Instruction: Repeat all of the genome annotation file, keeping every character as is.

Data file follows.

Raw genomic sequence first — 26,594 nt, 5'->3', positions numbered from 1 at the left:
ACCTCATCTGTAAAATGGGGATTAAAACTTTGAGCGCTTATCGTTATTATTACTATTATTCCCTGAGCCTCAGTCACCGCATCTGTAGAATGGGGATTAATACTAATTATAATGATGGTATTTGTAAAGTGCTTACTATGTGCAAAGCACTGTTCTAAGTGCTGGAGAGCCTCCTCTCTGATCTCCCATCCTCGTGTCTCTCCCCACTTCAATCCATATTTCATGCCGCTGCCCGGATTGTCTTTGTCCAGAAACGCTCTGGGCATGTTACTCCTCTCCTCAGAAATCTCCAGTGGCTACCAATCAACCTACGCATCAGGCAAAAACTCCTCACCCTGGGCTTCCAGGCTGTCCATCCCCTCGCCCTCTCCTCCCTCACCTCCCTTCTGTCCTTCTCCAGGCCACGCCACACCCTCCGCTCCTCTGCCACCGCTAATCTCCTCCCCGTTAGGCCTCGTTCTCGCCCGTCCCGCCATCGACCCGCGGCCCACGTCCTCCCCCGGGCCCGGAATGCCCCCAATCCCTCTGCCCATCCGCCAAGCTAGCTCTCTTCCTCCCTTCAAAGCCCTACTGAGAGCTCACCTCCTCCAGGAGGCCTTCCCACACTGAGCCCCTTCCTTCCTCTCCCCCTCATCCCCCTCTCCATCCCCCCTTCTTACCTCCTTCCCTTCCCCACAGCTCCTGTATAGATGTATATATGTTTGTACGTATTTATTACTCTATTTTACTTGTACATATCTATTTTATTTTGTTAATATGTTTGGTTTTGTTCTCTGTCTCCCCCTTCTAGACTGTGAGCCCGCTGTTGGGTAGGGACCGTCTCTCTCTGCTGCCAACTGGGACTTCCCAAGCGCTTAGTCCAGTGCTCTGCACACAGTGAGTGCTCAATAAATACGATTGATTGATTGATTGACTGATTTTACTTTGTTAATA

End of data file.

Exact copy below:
Raw genomic sequence first — 26,594 nt, 5'->3', positions numbered from 1 at the left:
ACCTCATCTGTAAAATGGGGATTAAAACTTTGAGCGCTTATCGTTATTATTACTATTATTCCCTGAGCCTCAGTCACCGCATCTGTAGAATGGGGATTAATACTAATTATAATGATGGTATTTGTAAAGTGCTTACTATGTGCAAAGCACTGTTCTAAGTGCTGGAGAGCCTCCTCTCTGATCTCCCATCCTCGTGTCTCTCCCCACTTCAATCCATATTTCATGCCGCTGCCCGGATTGTCTTTGTCCAGAAACGCTCTGGGCATGTTACTCCTCTCCTCAGAAATCTCCAGTGGCTACCAATCAACCTACGCATCAGGCAAAAACTCCTCACCCTGGGCTTCCAGGCTGTCCATCCCCTCGCCCTCTCCTCCCTCACCTCCCTTCTGTCCTTCTCCAGGCCACGCCACACCCTCCGCTCCTCTGCCACCGCTAATCTCCTCCCCGTTAGGCCTCGTTCTCGCCCGTCCCGCCATCGACCCGCGGCCCACGTCCTCCCCCGGGCCCGGAATGCCCCCAATCCCTCTGCCCATCCGCCAAGCTAGCTCTCTTCCTCCCTTCAAAGCCCTACTGAGAGCTCACCTCCTCCAGGAGGCCTTCCCACACTGAGCCCCTTCCTTCCTCTCCCCCTCATCCCCCTCTCCATCCCCCCTTCTTACCTCCTTCCCTTCCCCACAGCTCCTGTATAGATGTATATATGTTTGTACGTATTTATTACTCTATTTTACTTGTACATATCTATTTTATTTTGTTAATATGTTTGGTTTTGTTCTCTGTCTCCCCCTTCTAGACTGTGAGCCCGCTGTTGGGTAGGGACCGTCTCTCTCTGCTGCCAACTGGGACTTCCCAAGCGCTTAGTCCAGTGCTCTGCACACAGTGAGTGCTCAATAAATACGATTGATTGATTGATTGACTGATTTTACTTTGTTAATA